Creatine is one of the most researched weight lifting and sport supplements on the market. While many remain skeptical about what creatine is or how it works, the science behind creatine is pretty simple.

Creatine is a molecule made up of amino-acids (proteins) and occurs naturally in the human body.  The liver and kidneys synthesize creatine and add phosphate to it in order to produce a rapid source of energy for the skeletal muscles and brain.  With the added phosphate, creatine becomes phosphocreatine and can supply the phosphate needed to “reload” adenosine triphosphate (ATP), the body’s ultimate fuel.

Adenosine triphosphate is composed of three phosphate ions; when one of these is cleaved, the breaking of the chemical bond produces energy and an adenosine diphosphate (ADP) is left behind.  During intense bouts of activity, the muscles and brain use stored phosphocreatine to rapidly supply a phosphate group to ADP, so that it becomes an ATP again and can provide more energy.

While the body can produce its own creatine, production is dependent on whether or not all the amino-acid building blocks are available (l-arginine, glycine, and l-methionine). Creatine levels are directly related to dietary intake, and meat and dairy are the only natural sources of creatine in its complete form.  Thus, vegetarians or people who eat little meat have low levels of stored creatine and less energy for intense activities.  In one study, vegetarians who supplemented their diets with creatine gained better memory.  A number of other studies have focused on supplemental creatine’s effect on strength training and intense sports.  By supplying the muscles with ample energy, creatine allows the muscles to work harder.  When the muscles work harder and have enough protein, they get bigger and stronger.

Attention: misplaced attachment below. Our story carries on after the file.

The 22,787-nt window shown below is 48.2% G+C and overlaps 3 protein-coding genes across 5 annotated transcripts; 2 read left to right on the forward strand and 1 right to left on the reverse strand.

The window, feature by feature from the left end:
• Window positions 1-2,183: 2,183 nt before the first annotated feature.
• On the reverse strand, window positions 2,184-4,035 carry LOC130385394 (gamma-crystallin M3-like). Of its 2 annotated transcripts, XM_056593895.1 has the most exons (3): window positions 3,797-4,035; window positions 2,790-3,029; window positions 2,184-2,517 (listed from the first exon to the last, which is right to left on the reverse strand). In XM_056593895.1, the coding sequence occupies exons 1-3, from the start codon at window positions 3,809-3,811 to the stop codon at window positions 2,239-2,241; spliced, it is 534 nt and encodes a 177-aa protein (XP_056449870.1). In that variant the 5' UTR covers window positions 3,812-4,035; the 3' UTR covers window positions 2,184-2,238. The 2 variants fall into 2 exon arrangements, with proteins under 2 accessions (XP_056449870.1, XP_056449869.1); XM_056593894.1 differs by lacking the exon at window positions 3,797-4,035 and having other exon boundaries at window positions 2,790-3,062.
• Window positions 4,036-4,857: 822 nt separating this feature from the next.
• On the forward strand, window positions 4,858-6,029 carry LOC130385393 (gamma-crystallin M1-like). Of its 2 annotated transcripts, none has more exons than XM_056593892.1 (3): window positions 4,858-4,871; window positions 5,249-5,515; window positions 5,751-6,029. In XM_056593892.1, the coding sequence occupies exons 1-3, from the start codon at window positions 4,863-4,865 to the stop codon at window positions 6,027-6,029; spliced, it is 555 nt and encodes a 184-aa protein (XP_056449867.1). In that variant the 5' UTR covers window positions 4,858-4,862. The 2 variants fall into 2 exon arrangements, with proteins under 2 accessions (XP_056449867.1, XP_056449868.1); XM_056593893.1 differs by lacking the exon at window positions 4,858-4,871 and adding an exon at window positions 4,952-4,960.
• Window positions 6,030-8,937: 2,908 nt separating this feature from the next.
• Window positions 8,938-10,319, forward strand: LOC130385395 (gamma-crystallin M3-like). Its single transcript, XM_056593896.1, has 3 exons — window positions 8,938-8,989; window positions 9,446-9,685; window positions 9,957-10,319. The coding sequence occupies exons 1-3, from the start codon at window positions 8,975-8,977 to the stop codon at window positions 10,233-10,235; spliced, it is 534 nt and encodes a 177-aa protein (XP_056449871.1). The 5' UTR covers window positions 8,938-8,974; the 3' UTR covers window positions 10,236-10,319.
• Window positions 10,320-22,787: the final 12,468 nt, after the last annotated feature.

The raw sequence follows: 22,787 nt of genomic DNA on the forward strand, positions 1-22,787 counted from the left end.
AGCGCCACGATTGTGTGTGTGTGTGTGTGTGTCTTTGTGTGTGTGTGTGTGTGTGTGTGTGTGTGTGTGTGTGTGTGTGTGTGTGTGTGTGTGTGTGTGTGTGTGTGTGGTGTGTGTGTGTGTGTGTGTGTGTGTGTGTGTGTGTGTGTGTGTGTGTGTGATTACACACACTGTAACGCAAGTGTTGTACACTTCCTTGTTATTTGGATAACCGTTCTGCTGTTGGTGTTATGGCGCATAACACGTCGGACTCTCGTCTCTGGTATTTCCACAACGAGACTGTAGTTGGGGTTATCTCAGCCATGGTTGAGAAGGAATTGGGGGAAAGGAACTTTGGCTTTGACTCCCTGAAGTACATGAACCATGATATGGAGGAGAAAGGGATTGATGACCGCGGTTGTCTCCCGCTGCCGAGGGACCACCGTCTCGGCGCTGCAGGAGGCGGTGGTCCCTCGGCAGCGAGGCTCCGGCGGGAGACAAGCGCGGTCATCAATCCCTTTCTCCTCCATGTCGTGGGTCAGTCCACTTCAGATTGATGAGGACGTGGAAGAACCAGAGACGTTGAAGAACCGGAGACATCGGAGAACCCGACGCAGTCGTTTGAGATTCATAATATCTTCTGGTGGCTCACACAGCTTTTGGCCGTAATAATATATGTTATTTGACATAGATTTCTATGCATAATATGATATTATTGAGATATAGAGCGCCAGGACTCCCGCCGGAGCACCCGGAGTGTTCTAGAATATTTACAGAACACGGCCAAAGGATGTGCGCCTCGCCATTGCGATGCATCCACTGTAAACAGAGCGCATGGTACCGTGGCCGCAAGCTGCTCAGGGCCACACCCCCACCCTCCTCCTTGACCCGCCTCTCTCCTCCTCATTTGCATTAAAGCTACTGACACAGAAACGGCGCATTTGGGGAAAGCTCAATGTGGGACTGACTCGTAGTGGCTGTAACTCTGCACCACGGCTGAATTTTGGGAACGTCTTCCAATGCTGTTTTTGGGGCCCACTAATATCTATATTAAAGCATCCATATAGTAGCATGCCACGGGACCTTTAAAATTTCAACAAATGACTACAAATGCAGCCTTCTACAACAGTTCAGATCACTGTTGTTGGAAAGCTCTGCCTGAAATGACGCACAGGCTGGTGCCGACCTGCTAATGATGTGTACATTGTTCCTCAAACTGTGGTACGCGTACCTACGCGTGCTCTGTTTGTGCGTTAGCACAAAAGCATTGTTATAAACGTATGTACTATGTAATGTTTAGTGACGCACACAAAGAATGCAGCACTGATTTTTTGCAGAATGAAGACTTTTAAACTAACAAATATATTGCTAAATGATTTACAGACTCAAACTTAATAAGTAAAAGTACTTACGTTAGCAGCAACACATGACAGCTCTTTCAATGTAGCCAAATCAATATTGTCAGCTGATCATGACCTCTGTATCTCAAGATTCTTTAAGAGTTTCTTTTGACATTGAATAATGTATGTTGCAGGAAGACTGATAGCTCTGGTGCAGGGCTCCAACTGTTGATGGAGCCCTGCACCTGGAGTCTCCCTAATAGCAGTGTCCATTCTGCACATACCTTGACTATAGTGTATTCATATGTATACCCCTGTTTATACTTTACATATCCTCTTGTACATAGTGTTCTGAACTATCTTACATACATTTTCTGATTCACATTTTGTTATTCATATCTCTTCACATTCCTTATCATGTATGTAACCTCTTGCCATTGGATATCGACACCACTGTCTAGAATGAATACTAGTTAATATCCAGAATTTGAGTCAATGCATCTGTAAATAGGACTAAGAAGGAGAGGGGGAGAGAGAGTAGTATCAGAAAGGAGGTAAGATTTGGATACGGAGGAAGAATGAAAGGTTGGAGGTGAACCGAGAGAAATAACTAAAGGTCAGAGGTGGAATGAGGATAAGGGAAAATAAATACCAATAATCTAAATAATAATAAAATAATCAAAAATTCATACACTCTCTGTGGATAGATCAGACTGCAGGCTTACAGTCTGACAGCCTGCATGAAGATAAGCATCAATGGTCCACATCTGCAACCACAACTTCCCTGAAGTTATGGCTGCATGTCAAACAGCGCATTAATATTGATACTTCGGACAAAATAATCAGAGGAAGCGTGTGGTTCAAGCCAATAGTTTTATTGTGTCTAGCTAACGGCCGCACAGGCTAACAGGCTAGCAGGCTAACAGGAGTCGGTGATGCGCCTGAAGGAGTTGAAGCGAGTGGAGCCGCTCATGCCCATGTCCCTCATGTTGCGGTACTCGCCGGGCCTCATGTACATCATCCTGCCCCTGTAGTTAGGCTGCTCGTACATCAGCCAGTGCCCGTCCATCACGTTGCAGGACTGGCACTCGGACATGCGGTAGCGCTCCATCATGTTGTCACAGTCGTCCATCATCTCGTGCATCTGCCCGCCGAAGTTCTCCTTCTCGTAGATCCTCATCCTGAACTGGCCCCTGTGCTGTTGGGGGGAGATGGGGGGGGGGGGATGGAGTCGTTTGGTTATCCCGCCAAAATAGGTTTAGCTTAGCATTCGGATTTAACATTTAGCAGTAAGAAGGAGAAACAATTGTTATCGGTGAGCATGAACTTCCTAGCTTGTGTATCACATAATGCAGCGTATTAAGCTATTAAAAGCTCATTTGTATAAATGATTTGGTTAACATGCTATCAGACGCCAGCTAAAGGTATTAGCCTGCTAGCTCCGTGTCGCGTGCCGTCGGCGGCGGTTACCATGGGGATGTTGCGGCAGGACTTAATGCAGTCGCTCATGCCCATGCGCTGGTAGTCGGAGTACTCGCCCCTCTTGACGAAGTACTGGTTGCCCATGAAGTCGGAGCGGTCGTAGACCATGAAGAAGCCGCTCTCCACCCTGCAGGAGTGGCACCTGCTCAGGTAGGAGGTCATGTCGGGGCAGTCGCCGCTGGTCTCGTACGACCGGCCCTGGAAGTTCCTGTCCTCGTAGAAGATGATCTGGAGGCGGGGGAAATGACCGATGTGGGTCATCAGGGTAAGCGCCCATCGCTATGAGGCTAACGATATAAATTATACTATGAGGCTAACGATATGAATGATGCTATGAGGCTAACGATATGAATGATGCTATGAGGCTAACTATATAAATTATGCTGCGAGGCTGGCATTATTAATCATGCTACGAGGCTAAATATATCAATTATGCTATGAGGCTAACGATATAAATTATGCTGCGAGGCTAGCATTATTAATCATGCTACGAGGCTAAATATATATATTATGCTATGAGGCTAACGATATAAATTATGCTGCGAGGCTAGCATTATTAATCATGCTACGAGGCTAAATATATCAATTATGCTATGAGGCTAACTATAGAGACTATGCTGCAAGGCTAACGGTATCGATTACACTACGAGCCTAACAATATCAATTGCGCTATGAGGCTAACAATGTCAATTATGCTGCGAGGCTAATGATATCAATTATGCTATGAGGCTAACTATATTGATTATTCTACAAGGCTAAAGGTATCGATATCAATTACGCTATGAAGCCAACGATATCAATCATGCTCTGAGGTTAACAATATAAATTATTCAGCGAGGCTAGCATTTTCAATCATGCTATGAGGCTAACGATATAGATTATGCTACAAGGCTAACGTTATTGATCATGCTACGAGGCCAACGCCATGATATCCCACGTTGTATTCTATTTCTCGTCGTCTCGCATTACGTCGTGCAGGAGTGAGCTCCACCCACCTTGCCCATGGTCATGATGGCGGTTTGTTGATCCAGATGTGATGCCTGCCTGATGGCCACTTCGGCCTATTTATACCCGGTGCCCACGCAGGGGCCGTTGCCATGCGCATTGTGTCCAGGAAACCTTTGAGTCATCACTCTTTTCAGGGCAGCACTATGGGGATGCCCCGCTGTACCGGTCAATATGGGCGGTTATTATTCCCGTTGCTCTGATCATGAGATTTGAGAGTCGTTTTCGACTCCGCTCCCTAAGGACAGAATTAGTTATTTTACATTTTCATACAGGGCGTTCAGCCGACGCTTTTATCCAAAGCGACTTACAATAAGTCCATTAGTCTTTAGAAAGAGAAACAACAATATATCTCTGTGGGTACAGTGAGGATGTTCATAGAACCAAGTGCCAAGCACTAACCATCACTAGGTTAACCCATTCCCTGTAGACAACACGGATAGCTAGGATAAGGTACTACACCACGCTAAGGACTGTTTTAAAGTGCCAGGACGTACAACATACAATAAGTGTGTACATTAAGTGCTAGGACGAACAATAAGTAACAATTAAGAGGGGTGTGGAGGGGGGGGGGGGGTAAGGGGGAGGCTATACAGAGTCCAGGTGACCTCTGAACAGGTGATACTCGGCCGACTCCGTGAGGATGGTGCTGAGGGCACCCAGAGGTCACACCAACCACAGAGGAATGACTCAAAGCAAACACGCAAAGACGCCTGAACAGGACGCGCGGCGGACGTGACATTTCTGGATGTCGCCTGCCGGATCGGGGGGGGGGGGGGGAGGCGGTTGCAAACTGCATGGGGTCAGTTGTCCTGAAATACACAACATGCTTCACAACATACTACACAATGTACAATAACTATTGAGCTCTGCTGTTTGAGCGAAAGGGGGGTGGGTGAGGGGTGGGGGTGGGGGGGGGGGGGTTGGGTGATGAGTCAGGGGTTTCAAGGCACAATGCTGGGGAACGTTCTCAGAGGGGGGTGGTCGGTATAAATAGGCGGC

The lesson: More creatine means more energy for intense activities. Creatine’s not a steroid or a stimulant.  It’s basically a vehicle that delivers the phosphate needed to “reload” ATP.  To get more creatine in your diet, eat plenty of meat and dairy from grass-fed animals or use a creatine supplement like CBH Micronized Creatine.  The micronized stuff mixes easily in water, but non-micronized is fine for adding to smoothies.

References: Effect of Supplemental Creatine on Vegetarians, The Effects of Creatine Supplementation for Muscles Gains

Originally posted 2013-03-09 00:35:00.


No responses yet

Leave a Reply